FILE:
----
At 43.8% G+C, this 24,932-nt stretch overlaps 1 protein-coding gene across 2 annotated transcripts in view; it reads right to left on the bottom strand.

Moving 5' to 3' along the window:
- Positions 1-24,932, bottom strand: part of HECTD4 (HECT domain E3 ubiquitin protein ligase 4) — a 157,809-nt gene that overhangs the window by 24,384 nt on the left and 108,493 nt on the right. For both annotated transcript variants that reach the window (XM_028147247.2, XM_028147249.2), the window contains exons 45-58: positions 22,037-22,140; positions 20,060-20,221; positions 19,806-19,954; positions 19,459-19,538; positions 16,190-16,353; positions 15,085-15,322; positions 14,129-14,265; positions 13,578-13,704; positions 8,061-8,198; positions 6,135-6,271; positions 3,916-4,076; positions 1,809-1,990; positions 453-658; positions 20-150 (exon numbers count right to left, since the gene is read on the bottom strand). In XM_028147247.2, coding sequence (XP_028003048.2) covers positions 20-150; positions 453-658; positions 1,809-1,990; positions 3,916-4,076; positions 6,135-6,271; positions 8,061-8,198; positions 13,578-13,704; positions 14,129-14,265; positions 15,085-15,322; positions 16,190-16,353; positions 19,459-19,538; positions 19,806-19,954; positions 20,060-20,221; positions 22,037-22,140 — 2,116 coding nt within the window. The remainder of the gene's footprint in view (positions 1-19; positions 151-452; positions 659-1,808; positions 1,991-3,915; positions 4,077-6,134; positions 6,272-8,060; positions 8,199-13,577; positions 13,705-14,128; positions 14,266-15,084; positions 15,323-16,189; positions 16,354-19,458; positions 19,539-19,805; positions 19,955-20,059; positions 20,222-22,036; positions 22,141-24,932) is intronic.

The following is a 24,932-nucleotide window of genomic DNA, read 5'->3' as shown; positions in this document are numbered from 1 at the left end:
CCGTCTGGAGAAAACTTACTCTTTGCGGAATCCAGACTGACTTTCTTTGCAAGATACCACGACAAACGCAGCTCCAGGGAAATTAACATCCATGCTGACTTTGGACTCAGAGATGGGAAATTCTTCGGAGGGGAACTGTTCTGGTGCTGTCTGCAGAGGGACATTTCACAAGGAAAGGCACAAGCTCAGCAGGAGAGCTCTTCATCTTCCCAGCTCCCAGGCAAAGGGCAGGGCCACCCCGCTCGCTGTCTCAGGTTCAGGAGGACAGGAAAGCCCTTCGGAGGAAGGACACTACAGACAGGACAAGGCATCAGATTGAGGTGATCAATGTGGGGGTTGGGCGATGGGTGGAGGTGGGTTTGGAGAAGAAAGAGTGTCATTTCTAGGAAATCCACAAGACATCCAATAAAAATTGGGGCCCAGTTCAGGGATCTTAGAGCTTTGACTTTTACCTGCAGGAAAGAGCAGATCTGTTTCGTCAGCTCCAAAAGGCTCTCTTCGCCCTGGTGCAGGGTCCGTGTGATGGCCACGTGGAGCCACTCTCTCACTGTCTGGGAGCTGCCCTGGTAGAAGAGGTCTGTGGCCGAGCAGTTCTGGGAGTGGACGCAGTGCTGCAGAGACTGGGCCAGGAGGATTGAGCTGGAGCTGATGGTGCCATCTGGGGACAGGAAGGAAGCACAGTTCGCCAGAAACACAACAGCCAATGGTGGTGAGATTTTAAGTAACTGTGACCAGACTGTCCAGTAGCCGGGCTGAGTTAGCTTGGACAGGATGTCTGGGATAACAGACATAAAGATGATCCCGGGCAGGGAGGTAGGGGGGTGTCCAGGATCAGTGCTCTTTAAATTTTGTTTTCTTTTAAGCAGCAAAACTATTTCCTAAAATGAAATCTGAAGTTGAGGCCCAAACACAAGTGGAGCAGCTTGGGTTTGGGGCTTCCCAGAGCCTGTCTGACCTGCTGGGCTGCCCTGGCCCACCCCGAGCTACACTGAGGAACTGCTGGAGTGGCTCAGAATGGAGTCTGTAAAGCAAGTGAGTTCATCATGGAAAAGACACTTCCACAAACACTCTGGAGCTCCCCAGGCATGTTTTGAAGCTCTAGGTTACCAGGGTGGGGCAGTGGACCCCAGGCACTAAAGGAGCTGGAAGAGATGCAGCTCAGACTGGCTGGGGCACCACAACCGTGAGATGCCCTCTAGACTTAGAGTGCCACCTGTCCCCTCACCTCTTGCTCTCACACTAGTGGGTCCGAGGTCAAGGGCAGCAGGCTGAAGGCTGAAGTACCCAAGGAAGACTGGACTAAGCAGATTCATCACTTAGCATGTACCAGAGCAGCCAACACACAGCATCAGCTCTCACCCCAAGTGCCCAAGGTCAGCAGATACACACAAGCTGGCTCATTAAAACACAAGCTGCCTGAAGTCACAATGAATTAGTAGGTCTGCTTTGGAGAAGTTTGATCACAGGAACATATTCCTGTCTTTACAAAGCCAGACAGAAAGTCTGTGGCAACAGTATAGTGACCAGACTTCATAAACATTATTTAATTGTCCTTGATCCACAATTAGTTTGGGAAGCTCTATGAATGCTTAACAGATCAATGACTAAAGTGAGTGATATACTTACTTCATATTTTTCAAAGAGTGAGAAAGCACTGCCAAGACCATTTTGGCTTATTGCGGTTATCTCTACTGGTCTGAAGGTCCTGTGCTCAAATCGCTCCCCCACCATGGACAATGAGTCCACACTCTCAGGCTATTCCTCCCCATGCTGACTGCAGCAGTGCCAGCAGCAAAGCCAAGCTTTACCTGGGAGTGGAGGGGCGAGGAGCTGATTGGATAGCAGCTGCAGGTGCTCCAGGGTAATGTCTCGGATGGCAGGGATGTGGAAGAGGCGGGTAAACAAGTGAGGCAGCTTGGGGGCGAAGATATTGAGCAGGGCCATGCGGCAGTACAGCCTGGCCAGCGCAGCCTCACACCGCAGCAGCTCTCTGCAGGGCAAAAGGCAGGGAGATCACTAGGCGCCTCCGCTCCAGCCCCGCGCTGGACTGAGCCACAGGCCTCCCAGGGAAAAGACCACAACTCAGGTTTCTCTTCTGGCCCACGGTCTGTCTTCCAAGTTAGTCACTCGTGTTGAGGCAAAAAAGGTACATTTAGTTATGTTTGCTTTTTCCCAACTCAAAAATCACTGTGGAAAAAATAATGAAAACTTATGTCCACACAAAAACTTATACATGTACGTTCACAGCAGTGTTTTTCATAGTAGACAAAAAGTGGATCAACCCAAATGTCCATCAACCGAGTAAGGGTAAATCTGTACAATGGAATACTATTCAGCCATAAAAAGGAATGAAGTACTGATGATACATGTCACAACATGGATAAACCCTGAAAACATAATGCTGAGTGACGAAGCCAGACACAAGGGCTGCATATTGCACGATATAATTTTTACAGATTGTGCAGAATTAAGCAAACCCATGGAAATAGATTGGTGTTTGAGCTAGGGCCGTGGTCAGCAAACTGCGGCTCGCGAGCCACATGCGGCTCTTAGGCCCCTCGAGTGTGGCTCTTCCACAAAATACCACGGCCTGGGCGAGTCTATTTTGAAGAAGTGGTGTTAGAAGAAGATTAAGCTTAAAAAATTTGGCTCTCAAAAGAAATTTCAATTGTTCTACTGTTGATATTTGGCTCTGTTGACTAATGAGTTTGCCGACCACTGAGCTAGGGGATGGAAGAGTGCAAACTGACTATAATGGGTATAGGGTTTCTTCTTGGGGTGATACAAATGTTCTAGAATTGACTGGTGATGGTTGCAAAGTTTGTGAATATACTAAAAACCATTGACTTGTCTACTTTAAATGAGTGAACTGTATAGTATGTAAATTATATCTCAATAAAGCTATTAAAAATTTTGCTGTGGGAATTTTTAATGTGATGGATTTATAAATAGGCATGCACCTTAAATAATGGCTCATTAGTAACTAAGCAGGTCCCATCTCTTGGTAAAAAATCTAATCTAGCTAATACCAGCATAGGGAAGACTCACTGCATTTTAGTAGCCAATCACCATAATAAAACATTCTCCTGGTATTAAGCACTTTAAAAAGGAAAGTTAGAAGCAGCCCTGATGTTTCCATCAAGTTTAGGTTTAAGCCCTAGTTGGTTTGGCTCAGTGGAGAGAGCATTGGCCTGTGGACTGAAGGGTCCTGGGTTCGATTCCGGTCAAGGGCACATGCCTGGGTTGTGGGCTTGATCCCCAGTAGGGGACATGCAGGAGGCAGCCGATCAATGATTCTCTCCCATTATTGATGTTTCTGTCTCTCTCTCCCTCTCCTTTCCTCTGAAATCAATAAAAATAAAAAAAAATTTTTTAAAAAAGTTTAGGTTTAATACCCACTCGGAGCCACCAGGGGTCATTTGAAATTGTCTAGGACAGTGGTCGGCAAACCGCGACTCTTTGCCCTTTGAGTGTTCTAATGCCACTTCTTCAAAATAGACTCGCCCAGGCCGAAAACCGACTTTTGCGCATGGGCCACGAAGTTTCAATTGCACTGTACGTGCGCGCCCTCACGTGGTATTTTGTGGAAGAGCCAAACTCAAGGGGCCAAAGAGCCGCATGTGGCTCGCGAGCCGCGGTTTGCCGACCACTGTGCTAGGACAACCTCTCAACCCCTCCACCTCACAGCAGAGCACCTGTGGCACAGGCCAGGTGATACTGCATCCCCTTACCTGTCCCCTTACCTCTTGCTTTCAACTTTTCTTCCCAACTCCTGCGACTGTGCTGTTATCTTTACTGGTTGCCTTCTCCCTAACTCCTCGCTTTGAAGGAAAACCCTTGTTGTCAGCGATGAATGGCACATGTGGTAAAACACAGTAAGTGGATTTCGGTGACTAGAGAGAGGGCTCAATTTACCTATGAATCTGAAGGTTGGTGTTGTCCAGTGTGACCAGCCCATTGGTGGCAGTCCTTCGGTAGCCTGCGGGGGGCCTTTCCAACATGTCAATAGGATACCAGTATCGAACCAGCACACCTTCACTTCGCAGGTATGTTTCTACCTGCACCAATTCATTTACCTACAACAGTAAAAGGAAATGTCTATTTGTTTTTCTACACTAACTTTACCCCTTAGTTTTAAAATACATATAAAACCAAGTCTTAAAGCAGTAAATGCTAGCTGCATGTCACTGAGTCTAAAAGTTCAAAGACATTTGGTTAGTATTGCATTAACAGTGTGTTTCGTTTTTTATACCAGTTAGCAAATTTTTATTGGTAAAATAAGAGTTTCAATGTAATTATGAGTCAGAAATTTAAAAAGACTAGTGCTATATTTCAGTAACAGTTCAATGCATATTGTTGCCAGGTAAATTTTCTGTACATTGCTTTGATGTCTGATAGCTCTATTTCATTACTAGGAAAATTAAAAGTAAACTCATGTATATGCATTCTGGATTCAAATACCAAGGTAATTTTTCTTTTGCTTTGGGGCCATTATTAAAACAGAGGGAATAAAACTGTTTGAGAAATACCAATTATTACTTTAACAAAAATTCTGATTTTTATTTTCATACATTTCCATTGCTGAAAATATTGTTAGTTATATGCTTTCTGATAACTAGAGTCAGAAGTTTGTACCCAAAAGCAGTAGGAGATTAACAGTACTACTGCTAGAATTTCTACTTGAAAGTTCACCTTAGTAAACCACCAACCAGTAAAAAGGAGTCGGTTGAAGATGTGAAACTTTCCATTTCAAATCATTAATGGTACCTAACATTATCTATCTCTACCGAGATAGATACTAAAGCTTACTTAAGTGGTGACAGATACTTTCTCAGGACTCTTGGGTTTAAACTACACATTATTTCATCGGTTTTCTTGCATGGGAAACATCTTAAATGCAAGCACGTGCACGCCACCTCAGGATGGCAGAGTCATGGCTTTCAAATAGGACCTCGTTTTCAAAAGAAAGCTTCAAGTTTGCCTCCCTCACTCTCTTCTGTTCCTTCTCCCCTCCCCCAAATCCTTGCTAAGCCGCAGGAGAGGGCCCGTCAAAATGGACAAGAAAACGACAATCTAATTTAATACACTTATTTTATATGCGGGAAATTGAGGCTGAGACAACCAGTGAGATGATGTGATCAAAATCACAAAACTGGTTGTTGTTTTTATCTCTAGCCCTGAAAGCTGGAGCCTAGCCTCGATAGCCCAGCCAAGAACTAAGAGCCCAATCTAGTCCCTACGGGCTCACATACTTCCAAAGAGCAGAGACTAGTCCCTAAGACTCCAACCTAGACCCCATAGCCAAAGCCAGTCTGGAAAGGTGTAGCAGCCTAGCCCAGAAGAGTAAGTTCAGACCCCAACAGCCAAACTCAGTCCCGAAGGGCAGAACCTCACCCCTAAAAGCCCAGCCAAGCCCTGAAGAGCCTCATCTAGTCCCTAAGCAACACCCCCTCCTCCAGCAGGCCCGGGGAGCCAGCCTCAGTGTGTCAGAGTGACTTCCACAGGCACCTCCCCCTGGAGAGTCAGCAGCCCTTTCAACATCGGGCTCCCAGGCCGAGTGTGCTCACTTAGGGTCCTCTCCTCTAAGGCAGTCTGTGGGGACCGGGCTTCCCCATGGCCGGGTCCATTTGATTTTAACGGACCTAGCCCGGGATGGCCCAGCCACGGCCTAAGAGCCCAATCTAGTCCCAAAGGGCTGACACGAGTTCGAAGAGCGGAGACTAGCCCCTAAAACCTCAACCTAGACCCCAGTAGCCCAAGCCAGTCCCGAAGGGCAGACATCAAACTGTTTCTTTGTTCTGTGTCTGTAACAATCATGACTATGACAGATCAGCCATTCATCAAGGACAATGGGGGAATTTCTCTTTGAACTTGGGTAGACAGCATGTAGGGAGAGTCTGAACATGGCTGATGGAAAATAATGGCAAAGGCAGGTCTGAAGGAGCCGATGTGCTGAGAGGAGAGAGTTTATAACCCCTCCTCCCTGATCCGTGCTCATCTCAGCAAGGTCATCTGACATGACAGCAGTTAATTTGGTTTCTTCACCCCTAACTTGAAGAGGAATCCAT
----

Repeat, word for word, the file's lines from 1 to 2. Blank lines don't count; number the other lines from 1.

At 43.8% G+C, this 24,932-nt stretch overlaps 1 protein-coding gene across 2 annotated transcripts in view; it reads right to left on the bottom strand.

Moving 5' to 3' along the window: